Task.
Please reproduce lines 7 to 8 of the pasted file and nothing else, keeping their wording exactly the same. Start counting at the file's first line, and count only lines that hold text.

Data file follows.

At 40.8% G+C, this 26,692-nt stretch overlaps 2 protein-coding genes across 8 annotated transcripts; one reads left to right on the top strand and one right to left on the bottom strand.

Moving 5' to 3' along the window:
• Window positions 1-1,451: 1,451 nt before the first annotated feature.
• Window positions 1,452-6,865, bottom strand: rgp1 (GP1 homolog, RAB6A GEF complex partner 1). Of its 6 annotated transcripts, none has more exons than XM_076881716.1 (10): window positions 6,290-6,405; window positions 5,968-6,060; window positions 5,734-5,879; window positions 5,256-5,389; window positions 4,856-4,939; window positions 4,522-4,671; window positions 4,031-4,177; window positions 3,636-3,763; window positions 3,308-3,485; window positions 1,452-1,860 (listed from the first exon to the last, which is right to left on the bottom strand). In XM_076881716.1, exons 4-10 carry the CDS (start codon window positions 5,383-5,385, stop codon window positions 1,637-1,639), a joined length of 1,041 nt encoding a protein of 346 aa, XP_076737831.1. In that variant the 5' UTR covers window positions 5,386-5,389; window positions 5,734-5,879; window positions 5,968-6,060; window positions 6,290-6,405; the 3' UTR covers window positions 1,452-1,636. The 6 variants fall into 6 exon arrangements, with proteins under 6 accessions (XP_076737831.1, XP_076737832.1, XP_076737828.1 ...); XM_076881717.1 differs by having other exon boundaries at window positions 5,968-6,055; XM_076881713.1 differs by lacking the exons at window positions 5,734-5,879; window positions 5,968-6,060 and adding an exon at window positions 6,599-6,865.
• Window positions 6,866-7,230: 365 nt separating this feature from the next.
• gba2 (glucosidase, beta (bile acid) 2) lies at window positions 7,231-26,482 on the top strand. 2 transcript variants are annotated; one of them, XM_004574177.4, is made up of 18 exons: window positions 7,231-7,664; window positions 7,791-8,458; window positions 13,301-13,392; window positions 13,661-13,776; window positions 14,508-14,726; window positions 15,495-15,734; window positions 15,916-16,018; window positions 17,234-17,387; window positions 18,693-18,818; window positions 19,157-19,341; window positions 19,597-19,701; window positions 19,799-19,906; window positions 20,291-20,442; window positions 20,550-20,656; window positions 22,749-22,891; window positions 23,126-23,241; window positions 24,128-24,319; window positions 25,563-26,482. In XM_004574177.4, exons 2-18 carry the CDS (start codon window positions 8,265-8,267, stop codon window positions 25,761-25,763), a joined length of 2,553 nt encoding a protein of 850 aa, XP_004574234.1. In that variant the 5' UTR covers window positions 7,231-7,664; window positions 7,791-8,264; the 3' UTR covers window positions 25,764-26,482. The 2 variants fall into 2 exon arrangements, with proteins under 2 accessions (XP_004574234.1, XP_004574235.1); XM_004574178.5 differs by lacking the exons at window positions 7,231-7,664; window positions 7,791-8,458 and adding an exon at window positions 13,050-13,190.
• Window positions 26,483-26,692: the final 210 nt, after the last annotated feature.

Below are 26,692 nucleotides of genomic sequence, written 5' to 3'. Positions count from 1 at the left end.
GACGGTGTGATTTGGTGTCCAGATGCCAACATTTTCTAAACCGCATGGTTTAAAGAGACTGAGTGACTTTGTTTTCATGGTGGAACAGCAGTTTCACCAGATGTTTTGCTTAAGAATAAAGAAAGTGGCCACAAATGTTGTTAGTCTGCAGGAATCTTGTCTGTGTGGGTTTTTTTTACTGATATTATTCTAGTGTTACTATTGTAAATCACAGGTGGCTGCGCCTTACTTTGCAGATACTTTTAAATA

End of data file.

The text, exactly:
• Window positions 26,483-26,692: the final 210 nt, after the last annotated feature.

Below are 26,692 nucleotides of genomic sequence, written 5' to 3'. Positions count from 1 at the left end.